Neuroscientists working on the Human Connectome Project have compiled the most accurate map yet of the human cerebral cortex. The researchers identified 180 distinct areas of the brain’s outer layer—effectively doubling the previous number of known regions.
So much of neuroscience is now based entirely on fMRI studies. But as Randall Munroe's latest webcomic points out, brain scans are not without their limitations.
The human brain has been described as a massively parallel computing machine. But just how powerful is it? A recent brain scan analysis is offering some unexpected results.
While watching Alfred Hitchcock, a man who has been in a vegetative state for 16 years exhibited similar brain patterns to healthy viewers, including parts of the brain involved in higher cognition and the processing of sensory information. The study "provides the best evidence to date that fMRI can be used to…
Behavioral psychologists have known for quite some time that people are more likely to harm others when they're part of a group. A new study suggests that "mob mentality'" happens when we stop reflecting on our own personal moral standards.
As any dedicated dog owner will tell you, canines often appear to grasp the emotional content of what's being said to them. An unprecedented brain scanning study now shows this is likely true — and that this capability pre-dates domestication.
See that walnut-like object in this brain scan? It's a tumor that needs to be removed. But to avoid damaging critical functions like speech and vision, surgeons have to see the brain's tangled web of connections. The solution? Just add water.
What you're looking at is a CT scan from an 8-year-old girl who was accidentally hit by a bullet fired into the air during a marriage celebration.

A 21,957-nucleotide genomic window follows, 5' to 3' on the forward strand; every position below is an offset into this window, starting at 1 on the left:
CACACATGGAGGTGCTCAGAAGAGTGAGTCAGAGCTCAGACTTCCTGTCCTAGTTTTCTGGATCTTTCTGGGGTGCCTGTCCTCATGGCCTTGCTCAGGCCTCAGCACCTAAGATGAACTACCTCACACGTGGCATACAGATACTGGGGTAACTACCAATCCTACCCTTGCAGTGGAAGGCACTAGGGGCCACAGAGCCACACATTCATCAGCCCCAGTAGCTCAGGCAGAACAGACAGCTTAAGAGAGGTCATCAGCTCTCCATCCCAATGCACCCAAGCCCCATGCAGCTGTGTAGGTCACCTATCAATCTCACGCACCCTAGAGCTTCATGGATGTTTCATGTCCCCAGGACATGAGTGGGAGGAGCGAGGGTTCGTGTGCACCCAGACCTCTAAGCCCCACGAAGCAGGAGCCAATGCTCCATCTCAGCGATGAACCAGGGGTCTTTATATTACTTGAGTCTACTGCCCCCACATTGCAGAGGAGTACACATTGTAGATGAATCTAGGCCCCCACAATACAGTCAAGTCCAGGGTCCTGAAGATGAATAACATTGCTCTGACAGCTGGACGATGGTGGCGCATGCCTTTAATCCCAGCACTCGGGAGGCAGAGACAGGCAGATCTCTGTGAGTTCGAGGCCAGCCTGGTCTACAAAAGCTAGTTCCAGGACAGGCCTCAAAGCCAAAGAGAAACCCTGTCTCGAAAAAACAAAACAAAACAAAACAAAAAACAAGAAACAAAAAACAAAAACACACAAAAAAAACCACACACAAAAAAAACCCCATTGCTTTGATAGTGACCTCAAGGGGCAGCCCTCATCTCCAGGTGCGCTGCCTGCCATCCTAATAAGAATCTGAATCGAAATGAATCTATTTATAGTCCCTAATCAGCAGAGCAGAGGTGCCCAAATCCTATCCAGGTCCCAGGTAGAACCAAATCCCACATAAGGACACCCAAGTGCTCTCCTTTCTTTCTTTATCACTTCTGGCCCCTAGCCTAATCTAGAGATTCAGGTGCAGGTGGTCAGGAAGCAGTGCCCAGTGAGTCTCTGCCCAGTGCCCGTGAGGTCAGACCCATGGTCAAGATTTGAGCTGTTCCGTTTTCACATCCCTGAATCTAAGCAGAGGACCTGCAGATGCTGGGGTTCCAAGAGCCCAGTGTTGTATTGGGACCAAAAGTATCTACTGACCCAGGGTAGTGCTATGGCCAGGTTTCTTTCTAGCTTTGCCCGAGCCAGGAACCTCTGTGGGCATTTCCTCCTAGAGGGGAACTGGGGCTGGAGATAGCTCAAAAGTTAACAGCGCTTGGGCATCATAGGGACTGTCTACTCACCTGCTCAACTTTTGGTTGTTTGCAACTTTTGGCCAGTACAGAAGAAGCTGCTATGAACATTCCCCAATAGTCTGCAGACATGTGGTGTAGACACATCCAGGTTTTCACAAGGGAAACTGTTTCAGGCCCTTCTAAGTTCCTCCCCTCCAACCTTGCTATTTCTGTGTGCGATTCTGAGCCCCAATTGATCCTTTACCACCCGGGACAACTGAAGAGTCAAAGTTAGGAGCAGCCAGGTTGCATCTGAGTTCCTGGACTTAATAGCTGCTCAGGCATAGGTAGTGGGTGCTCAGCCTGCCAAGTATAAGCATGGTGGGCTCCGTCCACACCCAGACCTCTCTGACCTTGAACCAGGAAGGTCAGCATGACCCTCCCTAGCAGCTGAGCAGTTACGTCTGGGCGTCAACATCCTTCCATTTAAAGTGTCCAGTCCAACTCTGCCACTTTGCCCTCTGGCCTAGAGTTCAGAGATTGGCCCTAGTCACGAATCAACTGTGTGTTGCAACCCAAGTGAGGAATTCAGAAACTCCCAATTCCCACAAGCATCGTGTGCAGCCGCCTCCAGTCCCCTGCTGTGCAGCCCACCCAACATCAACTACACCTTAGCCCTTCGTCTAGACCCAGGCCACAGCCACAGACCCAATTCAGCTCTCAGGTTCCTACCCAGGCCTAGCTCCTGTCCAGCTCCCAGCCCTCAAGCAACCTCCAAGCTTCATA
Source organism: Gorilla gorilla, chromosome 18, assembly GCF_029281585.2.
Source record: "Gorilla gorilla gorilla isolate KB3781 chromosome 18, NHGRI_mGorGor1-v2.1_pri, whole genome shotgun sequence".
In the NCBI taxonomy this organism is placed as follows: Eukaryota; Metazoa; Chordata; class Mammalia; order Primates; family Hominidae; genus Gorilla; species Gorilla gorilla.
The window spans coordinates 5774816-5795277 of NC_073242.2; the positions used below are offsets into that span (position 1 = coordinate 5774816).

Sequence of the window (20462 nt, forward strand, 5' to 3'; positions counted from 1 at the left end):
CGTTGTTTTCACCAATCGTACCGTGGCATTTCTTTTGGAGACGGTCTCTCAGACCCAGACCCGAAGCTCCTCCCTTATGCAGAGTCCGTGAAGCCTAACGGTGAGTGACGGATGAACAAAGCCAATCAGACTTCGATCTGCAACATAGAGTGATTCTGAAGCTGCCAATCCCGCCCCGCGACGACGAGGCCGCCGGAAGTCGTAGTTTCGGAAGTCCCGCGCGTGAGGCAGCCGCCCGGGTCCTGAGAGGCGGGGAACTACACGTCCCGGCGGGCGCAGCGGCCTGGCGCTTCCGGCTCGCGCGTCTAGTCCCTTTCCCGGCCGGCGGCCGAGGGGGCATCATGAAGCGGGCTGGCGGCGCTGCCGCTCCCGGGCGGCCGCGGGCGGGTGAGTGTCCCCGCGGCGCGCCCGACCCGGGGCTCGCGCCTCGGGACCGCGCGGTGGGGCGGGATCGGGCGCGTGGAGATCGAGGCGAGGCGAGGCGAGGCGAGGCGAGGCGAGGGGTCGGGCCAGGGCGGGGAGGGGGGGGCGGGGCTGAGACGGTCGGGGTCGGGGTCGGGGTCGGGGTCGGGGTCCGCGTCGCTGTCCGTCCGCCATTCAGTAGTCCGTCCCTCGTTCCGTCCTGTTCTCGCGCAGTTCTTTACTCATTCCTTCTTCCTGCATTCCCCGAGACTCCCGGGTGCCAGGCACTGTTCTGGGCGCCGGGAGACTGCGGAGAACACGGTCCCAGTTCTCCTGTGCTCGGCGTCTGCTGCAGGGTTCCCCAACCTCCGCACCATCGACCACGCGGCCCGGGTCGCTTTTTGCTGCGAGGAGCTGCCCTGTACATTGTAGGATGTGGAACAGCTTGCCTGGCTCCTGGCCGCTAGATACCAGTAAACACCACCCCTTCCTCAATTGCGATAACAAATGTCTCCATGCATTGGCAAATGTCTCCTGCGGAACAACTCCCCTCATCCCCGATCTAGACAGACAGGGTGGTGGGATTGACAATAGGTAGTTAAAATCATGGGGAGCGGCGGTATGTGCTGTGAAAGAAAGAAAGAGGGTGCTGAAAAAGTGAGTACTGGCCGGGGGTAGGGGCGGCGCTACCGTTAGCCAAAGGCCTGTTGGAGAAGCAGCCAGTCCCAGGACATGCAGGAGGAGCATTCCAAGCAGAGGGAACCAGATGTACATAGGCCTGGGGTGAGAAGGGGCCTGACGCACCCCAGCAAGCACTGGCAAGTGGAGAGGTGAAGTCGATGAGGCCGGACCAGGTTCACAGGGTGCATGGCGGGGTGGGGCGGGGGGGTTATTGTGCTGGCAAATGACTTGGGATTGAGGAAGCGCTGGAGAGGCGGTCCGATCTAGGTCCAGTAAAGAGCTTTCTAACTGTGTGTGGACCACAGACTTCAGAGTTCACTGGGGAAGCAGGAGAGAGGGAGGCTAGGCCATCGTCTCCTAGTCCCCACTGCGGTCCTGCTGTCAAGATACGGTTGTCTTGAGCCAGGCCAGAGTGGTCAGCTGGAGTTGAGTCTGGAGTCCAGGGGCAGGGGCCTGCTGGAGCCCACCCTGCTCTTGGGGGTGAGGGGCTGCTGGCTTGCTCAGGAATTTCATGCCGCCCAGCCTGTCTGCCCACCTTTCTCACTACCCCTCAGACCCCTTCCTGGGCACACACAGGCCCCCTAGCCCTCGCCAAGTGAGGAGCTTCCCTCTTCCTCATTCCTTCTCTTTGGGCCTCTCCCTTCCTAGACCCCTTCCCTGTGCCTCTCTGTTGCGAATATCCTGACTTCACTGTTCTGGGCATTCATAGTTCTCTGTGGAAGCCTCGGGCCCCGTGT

Yikes, this is all kinds of creepy. Stanford scientists recently took the EEG signals from a person experiencing a convulsive seizure and converted them to tones that fell within the acoustic spectrum of the human voice. The results will send chills up your spine.
When working with patients in a deep coma, doctors interpret a flat EEG reading as a sign that the person is brain-dead and with little chance of waking up. But a new Canadian study raises the possibility of ongoing brain activity beneath that flat line.
By using brain scan data and a set of computer algorithms, scientists from the Netherlands were able to determine which letters a person was looking at. The breakthrough suggests it'll soon be possible to reconstruct human thoughts at an unprecedented level of detail, including what we see, remember — and even dream.
An international research team has produced the first-ever ultra-high resolution 3D digital reconstruction of a complete human brain. At the astonishingly low resolution of 20-microns, the new scans are providing an unprecedented glimpse into the inner workings of the mind.
In a much needed breakthrough, neuroscientists have developed a technique to predict how much physical pain people are feeling by looking at images of their brain scans.
Temple Grandin, the world's most famous person with autism, is a "savant" who is known for her exceptional nonverbal intelligence, spatial reasoning, sharp visual acuity, and an uncanny gift for spelling and reading. Now, looking to understand how she is able to perform such amazing cognitive feats, a group of…
To date, geneticists have identified plenty of genetic markers that are correlated with intelligence. Taken individually, however, these account for a paltry 1% of the variation in IQ scores. But now, an international team of scientists has identified a set of genes that appear to amplify each other's effects —…
It's human nature (and human folly) to pretend like we know what our dogs are actually thinking about. Oh, he's happy! Oh, he's tired! Oh, he loves this! That's not exactly a scientific way to look at things. Brain scans, however, are super scientific. So scanning the brains of dogs means its possible to know what…
It was only matter of time after the invention of fMRI scanning machines — which track blood flow in the brain — that scientists would start having people pleasure themselves while strapped into one. And so it was that New Scientist writer Kayt Sukel ended up with this delightful scan of her brain at the moment of…
fMRI brain scans have been used in a few US court cases to determine whether people lied on the stand. But the technology remains controversial. Now a court case could decide whether fMRIs are the next lie detectors.
This week, we're looking at the ever-increasing digitization of memory, and indeed, today's technologies can even access memories stored on the most closely-guarded of hard drives: our brains. In a recent study, MRIs accurately predicted what individuals were remembering.
I know it's science, which is ostensibly more objective than human intuition, but there's something unnerving about an MRI brain scan being admitted as evidence in a murder trial in Chicago, the first in the US.